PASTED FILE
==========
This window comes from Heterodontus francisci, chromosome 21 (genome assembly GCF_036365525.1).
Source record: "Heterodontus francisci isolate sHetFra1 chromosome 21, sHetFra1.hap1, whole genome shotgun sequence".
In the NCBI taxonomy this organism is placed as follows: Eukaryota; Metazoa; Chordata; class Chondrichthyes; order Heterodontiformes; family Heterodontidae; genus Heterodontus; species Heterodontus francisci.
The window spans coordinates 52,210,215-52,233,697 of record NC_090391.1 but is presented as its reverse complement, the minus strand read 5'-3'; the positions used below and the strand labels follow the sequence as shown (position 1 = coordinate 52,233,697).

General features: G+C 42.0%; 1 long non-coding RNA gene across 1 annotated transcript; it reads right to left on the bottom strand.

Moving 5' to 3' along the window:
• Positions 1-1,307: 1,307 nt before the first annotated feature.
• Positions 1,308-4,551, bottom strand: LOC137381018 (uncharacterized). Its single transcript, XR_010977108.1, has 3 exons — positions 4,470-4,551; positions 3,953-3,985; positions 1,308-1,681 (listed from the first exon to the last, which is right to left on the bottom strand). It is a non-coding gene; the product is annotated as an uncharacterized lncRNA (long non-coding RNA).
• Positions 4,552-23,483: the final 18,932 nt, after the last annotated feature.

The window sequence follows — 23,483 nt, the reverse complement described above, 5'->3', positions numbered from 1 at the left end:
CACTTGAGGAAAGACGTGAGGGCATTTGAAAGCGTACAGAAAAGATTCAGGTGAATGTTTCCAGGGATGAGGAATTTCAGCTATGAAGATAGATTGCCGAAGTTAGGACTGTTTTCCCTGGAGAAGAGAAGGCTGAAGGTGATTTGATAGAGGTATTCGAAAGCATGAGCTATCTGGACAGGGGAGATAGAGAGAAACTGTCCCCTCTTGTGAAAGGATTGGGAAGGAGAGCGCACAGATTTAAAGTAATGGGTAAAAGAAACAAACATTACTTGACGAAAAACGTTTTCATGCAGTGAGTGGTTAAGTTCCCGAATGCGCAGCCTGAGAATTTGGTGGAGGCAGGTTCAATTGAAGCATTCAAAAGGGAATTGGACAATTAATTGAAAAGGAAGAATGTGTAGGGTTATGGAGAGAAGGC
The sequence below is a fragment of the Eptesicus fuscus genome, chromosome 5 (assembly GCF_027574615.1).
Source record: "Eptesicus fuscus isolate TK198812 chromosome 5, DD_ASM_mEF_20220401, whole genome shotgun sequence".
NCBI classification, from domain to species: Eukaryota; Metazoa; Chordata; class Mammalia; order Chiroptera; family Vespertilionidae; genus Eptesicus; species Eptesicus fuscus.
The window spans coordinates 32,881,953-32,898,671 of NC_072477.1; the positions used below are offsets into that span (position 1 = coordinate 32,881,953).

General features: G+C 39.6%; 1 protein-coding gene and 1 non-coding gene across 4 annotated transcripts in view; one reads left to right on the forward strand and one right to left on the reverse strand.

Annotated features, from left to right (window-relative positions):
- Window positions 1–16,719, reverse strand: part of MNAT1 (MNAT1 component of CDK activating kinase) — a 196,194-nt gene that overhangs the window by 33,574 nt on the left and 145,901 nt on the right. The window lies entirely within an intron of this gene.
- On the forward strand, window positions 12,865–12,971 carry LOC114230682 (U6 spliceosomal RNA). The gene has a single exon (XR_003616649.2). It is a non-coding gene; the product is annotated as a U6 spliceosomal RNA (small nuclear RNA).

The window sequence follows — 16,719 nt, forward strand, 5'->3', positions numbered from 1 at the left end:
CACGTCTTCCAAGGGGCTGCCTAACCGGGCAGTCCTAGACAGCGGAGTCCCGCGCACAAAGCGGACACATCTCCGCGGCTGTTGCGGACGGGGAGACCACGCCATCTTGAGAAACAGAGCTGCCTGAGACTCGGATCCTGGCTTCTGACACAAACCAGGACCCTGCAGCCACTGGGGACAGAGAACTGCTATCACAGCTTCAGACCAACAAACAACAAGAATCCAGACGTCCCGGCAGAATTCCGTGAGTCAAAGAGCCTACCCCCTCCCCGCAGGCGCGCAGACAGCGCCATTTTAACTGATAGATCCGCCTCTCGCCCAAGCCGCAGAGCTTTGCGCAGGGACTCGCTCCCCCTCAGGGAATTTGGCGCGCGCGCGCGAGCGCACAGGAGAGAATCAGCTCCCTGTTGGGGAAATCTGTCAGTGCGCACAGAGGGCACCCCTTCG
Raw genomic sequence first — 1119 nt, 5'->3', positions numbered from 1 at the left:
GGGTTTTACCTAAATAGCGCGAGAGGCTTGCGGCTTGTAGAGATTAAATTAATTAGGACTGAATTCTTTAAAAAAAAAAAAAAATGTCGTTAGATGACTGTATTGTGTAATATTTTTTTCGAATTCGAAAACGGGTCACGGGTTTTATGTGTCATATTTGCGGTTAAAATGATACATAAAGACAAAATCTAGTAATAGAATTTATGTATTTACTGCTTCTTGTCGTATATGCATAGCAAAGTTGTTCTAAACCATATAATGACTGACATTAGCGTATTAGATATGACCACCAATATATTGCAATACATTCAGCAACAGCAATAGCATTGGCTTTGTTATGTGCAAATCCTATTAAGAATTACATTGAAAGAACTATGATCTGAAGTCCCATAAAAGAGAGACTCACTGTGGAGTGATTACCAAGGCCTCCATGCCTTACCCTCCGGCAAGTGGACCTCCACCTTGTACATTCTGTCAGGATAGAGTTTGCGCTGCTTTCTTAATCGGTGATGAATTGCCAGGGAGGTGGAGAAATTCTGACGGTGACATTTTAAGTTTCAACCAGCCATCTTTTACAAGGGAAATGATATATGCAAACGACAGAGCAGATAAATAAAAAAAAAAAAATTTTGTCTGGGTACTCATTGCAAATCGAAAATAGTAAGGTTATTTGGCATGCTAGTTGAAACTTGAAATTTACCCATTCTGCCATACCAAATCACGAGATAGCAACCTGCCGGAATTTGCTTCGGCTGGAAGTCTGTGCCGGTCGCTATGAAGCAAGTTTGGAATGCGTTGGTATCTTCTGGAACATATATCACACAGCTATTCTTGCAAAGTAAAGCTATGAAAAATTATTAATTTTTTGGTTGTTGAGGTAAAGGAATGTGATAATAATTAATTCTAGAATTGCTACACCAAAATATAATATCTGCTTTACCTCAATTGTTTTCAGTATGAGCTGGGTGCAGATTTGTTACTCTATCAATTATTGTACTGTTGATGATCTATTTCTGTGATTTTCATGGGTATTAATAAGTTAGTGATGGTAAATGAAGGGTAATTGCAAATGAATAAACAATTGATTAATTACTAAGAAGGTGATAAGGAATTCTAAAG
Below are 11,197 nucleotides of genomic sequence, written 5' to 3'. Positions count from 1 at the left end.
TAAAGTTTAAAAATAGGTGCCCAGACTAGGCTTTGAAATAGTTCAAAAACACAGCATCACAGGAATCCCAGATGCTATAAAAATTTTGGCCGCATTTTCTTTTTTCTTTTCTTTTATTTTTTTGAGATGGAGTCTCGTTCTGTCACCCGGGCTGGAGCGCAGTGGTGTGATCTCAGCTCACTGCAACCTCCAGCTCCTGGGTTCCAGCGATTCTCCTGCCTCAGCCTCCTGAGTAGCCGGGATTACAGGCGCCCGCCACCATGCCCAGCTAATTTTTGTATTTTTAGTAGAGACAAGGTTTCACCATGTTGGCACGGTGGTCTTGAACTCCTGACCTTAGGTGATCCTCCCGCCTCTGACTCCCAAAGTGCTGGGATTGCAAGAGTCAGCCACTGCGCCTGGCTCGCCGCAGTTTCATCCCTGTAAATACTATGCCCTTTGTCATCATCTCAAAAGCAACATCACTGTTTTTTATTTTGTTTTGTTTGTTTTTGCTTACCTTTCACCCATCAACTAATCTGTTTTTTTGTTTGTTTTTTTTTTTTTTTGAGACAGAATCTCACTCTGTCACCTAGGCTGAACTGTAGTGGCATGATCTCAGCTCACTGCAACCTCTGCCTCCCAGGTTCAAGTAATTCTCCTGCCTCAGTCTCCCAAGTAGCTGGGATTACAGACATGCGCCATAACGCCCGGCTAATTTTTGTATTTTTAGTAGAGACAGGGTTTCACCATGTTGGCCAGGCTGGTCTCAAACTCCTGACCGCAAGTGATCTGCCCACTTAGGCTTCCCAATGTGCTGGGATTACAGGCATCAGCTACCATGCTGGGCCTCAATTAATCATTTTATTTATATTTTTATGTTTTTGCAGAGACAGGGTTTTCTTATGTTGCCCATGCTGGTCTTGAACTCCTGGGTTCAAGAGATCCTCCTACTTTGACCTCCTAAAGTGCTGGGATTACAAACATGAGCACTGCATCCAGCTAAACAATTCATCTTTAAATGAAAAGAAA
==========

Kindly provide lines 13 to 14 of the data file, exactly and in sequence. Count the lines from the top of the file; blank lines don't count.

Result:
Source record: "Eptesicus fuscus isolate TK198812 chromosome 5, DD_ASM_mEF_20220401, whole genome shotgun sequence".
NCBI classification, from domain to species: Eukaryota; Metazoa; Chordata; class Mammalia; order Chiroptera; family Vespertilionidae; genus Eptesicus; species Eptesicus fuscus.